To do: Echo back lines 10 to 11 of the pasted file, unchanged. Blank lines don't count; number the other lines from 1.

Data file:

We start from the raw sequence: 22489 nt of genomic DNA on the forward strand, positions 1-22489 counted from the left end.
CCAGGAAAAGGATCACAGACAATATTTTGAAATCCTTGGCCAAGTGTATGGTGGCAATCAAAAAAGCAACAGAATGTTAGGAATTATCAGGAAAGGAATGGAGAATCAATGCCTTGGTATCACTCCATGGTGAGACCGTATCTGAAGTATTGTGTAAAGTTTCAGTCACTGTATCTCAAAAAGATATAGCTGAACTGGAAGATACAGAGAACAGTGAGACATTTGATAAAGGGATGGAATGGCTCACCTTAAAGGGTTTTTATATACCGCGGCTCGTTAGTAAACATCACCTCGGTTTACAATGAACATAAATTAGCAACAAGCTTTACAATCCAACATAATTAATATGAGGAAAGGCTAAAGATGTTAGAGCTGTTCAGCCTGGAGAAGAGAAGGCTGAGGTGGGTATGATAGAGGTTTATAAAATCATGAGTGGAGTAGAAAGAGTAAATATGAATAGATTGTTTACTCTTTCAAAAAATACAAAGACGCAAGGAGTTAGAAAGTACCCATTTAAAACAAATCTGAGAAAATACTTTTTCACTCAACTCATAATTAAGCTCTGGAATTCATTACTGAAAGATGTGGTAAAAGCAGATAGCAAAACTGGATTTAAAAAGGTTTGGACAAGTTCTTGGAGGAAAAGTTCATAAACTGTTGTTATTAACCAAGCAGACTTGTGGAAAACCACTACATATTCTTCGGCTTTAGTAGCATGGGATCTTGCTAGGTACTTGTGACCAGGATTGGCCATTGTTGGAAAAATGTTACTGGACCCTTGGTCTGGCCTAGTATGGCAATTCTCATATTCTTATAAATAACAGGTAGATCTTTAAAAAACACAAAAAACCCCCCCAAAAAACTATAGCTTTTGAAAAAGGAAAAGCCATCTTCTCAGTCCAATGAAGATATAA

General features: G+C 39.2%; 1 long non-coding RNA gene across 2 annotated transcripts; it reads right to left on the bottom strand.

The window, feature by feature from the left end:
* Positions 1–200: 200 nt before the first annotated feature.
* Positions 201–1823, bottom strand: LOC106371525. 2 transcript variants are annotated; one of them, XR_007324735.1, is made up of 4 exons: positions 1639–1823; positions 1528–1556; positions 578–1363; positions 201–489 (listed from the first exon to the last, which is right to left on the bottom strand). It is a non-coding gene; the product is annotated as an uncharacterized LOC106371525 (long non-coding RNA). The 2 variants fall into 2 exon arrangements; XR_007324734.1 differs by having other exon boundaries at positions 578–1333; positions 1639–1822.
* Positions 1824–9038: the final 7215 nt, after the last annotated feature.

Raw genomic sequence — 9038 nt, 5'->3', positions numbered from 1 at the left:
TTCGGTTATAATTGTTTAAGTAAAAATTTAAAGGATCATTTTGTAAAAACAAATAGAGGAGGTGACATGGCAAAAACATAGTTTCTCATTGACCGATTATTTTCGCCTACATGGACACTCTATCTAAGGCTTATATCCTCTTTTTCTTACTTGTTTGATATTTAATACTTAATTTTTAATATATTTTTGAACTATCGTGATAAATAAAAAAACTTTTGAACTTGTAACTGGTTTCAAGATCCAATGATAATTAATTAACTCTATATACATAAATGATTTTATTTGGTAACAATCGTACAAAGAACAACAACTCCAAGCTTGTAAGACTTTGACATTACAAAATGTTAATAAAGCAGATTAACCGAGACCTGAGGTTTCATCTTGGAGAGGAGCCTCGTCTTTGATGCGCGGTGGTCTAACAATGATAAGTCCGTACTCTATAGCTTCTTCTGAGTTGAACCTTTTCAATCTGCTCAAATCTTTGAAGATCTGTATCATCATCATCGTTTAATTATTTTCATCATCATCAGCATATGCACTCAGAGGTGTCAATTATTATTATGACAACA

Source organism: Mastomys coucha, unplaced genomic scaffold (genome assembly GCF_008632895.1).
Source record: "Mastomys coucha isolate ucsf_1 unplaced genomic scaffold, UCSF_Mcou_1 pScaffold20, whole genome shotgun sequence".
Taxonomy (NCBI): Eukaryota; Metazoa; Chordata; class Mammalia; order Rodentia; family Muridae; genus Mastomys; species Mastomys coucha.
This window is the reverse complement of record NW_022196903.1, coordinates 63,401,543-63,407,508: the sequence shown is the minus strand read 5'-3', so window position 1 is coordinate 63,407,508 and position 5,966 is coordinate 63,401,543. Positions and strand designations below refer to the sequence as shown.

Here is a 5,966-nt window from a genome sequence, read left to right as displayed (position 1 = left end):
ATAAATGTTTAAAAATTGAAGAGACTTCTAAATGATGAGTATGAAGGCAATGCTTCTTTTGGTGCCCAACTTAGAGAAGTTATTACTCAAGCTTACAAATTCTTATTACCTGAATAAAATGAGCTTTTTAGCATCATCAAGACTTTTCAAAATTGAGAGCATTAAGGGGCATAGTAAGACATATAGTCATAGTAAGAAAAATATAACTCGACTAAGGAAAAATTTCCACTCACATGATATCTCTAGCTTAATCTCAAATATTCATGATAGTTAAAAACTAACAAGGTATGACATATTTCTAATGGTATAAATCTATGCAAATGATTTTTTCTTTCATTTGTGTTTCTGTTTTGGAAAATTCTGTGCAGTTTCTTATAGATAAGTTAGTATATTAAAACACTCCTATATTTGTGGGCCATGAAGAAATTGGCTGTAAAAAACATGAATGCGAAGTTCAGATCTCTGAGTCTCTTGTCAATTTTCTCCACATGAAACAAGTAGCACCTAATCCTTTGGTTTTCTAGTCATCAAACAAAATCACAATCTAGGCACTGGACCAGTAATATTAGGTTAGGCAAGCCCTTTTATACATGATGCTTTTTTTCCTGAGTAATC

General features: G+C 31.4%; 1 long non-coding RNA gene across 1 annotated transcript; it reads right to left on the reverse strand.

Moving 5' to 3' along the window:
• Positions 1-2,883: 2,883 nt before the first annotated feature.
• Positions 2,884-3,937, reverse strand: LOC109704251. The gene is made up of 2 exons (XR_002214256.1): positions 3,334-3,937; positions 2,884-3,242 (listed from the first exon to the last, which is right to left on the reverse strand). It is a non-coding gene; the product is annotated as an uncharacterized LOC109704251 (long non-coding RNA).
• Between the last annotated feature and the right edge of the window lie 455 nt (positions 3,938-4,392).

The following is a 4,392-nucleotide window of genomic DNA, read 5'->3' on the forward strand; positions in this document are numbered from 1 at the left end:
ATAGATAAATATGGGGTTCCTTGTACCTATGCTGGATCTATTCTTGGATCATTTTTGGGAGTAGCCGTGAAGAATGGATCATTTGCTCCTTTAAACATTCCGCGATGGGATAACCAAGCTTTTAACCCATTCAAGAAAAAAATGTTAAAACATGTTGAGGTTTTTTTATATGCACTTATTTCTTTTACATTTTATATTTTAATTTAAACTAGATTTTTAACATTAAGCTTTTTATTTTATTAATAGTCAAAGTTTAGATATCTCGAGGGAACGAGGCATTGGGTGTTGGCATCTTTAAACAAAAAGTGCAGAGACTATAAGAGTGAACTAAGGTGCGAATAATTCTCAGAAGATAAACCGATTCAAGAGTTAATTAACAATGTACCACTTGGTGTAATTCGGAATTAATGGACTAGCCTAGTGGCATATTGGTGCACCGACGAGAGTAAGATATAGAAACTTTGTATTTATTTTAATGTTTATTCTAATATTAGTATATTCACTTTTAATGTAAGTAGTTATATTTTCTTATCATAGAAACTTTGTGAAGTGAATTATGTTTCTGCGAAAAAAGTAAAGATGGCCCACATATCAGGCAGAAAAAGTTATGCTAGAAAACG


Source organism: Mastomys coucha, unplaced genomic scaffold (genome assembly GCF_008632895.1).
Source record: "Mastomys coucha isolate ucsf_1 unplaced genomic scaffold, UCSF_Mcou_1 pScaffold20, whole genome shotgun sequence".